DETROIT – When Zak Pashak came to the U.S. from Canada in 2010, he came to build American bikes -- building his Detroit Bikes shop from the ground up.
“I fell in love with the city,” Pashak said. “I knew I wanted to move here.”
Since that moment, he got married, had two sons and business is booming, but he’s been waiting nine years to become a citizen. His final interview was scheduled in March -- and then the coronavirus outbreak began.
July 4, 2020 update: Michigan coronavirus (COVID-19) cases up to 65,533, Death toll now at 5,972
“I actually was scheduled to do the interview and for some paperwork reason, when we showed up my file wasn’t there ready for them,” Pashak said. “So, I actually would have had this all squared away by now, but then in the wait time between when they actually did get the file that’s when the pandemic hit and they shut down the building.”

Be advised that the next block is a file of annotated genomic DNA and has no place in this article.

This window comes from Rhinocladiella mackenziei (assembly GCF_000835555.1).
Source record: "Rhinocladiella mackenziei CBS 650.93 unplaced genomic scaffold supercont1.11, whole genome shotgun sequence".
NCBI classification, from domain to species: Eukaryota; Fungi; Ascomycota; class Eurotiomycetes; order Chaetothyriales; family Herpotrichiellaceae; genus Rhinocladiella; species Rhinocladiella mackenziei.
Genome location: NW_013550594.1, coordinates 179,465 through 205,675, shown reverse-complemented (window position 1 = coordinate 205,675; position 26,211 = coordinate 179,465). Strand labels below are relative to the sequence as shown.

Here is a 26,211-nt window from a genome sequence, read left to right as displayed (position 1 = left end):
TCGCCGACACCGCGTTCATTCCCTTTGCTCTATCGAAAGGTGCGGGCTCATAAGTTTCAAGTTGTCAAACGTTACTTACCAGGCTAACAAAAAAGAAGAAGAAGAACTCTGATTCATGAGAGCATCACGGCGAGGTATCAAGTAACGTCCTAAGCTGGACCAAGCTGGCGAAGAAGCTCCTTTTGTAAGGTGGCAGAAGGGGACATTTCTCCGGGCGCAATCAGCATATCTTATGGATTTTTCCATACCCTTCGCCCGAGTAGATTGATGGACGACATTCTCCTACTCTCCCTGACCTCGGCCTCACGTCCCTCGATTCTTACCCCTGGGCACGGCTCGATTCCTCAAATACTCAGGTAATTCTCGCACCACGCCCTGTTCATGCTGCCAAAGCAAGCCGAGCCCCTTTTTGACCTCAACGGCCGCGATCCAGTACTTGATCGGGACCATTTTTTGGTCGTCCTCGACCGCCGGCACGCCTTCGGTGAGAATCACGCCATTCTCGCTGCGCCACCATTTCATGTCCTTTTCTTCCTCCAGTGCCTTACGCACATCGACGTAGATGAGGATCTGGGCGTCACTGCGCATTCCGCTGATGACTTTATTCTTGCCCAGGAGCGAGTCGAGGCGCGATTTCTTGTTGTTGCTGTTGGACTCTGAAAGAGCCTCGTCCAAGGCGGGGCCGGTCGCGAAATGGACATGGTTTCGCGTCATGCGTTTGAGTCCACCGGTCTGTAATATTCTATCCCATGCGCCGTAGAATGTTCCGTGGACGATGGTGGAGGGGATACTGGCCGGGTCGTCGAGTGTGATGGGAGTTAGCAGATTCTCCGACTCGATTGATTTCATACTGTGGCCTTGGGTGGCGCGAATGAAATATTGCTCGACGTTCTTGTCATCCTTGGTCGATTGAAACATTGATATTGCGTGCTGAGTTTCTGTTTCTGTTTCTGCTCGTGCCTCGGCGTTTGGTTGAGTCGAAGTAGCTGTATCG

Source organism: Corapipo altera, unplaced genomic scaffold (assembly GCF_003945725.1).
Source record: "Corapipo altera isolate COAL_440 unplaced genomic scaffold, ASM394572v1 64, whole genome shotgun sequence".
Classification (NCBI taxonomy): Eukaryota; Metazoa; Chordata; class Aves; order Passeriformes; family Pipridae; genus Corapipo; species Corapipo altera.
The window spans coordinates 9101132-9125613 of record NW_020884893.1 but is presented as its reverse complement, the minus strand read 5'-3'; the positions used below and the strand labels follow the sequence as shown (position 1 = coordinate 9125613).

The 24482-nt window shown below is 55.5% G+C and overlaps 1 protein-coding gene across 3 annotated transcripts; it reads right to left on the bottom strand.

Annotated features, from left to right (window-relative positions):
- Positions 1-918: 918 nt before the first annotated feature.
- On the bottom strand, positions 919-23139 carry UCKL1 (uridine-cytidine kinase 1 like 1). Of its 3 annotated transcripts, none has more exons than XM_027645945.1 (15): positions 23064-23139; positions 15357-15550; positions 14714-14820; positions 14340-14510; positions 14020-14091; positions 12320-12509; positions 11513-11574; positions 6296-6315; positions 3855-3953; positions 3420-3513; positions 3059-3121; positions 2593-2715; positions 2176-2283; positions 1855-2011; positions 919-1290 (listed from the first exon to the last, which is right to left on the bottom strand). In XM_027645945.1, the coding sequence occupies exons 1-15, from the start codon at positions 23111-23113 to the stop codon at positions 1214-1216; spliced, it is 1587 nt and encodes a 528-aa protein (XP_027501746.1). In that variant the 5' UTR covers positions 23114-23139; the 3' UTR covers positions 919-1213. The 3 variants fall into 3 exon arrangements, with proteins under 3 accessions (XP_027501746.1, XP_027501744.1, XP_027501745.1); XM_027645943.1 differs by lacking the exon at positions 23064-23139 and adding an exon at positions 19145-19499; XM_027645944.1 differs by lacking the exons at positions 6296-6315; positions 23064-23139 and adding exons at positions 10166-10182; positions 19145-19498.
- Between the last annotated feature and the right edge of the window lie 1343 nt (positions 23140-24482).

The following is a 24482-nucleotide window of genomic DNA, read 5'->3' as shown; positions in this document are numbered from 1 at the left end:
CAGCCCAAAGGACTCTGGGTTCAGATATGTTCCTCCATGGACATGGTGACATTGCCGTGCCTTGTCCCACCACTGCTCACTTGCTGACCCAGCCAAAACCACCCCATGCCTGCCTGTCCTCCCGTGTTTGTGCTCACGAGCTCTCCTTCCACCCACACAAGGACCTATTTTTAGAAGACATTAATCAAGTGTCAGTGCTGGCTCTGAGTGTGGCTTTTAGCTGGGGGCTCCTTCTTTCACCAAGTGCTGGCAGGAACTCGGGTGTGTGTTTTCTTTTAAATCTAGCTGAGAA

Pashak isn’t alone. According to a recent report from the immigration watchdog group Boundless Immigration, more than 100,000 immigrants were left in limbo adding to the overall immigration backlog that tops 2.5 million, according to the Department of Homeland Security.
For Pashak, becoming an American was more than rooting himself in the city of Detroit, it was about opportunity, helping the people he hopes to call his country men and women; and the chance to vote.
Pashak has a standing appointment with Immigration Services when offices do reopen. If offices don’t reopen, Pashak and nearly 8,000 would-be citizens in Michigan will be unable to vote in the 2020 Election.